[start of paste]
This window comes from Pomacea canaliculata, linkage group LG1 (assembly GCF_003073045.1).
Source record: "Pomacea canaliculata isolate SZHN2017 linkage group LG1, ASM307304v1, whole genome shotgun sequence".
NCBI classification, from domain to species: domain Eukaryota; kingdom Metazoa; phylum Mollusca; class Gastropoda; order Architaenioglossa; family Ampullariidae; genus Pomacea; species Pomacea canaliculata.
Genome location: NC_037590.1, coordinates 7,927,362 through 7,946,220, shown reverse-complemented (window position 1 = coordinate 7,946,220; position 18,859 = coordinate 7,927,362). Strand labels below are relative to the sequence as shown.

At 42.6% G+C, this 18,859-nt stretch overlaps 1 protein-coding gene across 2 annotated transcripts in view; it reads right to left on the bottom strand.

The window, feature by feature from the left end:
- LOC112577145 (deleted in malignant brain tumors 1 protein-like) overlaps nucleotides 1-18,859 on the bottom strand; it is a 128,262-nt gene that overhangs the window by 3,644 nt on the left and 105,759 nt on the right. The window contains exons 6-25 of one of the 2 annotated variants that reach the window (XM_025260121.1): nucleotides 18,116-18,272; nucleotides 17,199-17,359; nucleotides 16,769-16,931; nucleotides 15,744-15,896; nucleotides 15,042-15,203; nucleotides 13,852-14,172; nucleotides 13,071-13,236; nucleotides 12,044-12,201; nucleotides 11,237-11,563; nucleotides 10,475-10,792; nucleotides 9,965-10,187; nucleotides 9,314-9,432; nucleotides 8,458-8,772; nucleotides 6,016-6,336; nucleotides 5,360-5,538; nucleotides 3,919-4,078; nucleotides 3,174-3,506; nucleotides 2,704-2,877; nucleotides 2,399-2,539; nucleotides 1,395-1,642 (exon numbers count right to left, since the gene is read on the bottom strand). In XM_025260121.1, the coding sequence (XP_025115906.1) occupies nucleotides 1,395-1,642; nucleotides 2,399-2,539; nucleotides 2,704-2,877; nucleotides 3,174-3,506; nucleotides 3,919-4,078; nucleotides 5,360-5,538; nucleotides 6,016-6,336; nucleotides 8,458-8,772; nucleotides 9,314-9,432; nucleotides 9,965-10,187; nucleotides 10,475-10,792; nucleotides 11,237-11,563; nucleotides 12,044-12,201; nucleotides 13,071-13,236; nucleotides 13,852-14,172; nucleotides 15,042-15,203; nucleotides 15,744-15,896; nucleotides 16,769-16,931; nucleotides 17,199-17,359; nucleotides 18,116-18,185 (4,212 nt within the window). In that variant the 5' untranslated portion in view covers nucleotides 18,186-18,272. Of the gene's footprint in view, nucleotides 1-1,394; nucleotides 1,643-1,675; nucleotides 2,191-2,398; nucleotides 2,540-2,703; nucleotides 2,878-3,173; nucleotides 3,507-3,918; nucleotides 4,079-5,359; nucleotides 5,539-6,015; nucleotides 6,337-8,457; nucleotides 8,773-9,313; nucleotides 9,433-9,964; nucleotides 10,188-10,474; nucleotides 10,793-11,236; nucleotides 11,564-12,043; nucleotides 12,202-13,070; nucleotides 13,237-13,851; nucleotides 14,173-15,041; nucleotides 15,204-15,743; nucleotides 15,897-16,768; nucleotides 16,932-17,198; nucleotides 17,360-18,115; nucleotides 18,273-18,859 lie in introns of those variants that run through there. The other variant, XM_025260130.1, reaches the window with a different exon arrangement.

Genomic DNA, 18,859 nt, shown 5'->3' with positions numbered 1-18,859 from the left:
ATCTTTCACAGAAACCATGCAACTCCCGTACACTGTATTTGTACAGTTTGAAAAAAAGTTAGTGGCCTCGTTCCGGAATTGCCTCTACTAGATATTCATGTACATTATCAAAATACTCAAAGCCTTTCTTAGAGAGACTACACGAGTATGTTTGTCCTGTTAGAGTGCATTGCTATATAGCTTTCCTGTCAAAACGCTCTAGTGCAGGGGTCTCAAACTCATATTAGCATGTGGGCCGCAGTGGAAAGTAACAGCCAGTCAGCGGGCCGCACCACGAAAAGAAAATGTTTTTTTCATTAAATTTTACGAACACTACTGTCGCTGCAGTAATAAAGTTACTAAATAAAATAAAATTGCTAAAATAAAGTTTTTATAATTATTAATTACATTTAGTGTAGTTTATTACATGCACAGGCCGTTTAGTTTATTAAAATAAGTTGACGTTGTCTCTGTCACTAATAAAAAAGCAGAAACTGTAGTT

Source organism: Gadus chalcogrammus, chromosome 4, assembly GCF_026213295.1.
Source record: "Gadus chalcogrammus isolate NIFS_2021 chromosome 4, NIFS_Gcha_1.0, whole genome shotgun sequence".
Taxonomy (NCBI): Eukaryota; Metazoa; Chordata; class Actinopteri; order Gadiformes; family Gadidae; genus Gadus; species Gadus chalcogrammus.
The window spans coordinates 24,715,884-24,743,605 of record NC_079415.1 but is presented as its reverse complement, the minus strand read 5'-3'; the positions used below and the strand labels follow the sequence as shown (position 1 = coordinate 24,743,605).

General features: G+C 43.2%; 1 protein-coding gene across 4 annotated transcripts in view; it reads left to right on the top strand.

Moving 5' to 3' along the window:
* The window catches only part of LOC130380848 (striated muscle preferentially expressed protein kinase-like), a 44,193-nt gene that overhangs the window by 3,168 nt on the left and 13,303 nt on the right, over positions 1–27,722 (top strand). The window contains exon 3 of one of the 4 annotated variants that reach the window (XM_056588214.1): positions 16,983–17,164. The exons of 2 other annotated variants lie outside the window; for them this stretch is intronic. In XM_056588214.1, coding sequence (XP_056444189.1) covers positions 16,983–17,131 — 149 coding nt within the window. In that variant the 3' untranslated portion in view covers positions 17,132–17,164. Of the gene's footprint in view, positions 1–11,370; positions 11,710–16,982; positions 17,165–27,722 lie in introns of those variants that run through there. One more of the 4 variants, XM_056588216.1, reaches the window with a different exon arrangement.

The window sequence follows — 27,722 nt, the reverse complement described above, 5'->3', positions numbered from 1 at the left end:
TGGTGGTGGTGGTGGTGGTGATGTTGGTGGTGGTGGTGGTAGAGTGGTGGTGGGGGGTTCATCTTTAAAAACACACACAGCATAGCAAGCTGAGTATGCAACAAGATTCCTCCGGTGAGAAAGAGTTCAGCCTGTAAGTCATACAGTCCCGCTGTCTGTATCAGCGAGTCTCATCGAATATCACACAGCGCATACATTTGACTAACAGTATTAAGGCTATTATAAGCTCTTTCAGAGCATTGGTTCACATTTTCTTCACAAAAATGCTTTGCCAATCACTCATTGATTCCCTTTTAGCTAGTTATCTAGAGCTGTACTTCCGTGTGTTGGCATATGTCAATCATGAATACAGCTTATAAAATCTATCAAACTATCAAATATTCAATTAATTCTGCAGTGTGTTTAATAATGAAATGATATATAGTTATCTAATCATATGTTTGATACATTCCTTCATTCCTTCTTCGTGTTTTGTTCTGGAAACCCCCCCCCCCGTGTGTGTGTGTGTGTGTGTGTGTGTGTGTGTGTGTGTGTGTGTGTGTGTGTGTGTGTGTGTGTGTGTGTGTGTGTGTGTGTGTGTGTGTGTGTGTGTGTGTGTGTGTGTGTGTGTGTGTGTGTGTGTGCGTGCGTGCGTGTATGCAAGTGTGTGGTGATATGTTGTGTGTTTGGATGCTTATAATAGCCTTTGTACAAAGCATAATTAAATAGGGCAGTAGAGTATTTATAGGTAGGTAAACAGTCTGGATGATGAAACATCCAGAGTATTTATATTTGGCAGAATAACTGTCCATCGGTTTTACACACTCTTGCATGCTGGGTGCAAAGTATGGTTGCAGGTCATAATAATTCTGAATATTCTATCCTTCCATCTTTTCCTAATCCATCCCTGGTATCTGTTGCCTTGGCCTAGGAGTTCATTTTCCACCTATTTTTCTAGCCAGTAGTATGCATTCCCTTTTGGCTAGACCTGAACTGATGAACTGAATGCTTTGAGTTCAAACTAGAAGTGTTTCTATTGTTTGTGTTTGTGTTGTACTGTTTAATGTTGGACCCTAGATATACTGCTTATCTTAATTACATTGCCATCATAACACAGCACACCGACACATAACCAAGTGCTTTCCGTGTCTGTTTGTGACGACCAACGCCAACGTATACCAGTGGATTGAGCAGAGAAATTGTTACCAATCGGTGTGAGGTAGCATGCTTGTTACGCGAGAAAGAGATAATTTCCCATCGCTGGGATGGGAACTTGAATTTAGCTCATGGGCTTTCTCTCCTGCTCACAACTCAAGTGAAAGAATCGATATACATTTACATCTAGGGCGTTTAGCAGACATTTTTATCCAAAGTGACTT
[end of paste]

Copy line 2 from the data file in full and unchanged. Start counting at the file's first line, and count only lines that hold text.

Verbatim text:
Source record: "Pomacea canaliculata isolate SZHN2017 linkage group LG1, ASM307304v1, whole genome shotgun sequence".